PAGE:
Dan Greene: What I’ll remember, or the beauty of being forgotten

Each year, graduating editors are given 30 final column inches – “30” was historically used to signify the end of a story – to reflect on their time at The Hatchet, published in the final issues of the year.

There are many things you want to do with this space, these 30 inches you get as a graduating Hatchet staffer. It’s yours to use or misuse however you like. You can tell stories and make jokes. You can say goodbye. You can make them remember you.

And that’s what you want to do when you sit down to write it, once you get over the fact that you don’t want to write it at all, that you don’t want that finality. You want to write something great and transcendent, something that will resonate, something that will outlive your tenure and stay in the collective consciousness after you graduate. You want to be remembered.

But then you realize you’re getting it all wrong. You do that a lot. You think about the photos pinned to the bulletin boards in The Hatchet’s townhouse, all those faces smiling and laughing and drinking margaritas, and how you don’t know a damn thing about them. You think about how soon Louis will take your spot, just as you took Alberg’s, who took Joanna’s, who took Jake’s, and so on, and that the year after that someone new will take his, and The Hatchet will roll on, strong as ever – a high here, a low there on a steady journey that began long before your byline was ever printed in its pages. The beauty is not in the individual. The beauty is in the institution.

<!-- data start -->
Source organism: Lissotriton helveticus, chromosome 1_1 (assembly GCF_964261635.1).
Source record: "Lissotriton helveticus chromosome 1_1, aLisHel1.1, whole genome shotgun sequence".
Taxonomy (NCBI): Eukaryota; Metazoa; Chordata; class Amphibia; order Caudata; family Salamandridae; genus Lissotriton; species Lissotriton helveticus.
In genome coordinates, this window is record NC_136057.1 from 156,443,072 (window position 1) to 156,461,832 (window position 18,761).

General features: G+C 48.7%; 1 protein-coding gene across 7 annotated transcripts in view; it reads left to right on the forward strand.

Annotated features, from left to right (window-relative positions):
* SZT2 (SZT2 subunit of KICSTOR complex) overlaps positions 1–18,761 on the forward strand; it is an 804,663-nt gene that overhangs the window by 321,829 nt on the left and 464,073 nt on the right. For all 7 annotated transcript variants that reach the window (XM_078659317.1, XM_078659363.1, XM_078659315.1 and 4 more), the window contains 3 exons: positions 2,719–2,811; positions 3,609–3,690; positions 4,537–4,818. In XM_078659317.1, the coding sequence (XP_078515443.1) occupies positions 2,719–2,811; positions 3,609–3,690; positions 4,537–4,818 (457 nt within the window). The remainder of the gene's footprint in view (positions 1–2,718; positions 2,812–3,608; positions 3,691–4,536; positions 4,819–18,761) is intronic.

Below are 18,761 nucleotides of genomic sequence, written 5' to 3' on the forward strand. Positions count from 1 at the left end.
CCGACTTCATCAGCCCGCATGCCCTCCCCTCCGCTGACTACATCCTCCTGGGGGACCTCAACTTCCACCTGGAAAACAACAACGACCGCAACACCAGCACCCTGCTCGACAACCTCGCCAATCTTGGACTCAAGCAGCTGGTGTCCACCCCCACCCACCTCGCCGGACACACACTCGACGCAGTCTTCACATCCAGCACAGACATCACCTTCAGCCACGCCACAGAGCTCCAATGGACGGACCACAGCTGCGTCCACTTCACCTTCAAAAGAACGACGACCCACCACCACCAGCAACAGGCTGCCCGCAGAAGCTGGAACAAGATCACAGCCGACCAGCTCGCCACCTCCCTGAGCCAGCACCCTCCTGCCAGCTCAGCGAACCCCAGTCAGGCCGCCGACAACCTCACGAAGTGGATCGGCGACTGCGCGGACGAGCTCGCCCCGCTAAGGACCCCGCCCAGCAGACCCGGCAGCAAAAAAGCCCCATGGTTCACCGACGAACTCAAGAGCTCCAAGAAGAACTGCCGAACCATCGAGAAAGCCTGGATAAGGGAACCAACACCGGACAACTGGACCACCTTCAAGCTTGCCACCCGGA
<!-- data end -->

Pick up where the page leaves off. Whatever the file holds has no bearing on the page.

So as you sit down to write your last piece, however impossible that may seem, you resign yourself to the fact that it will not be great, will not transcend, will not be remembered. Instead you take stock, run through three years you’ll never forget, and think about.

. everything Joanna did for you and how you owe her more than you’ll ever get a chance to repay. She took you under her wing when you were just a quiet sophomore with little clue and even less experience and showed you the ropes of this sportswriting thing and you wouldn’t be writing this without her.

. how funny it is to think you were ever wary of an unfamiliar editor named Alberg, and how funny he was in his own pun-derful right. That guy could write – still can, probably – and made you want to write too, but more importantly he became one of the best friends you made at this paper and someone with whom you hope to never lose touch.

. coming in around the same time as Byers and getting the good fortune of being able to succeed simply by following in the wake of his never-ending achievement. He spoiled you with the most trusting relationship anyone can ask from an editor and if anyone would gamble with you on future success, you’d bet your house on him.

. getting to know and befriend and goof around with Louis, watching him grow into his role and knowing you were leaving the keys to the section in great hands. You hope no one’s fooled by the goofy Cubs hat because that kid’s gonna be good.

. the endless teasing and sibling-like pestering with Scire, whose approval and respect you always sought. She was almost as good at keeping you in check as she was at her job, which is saying a lot.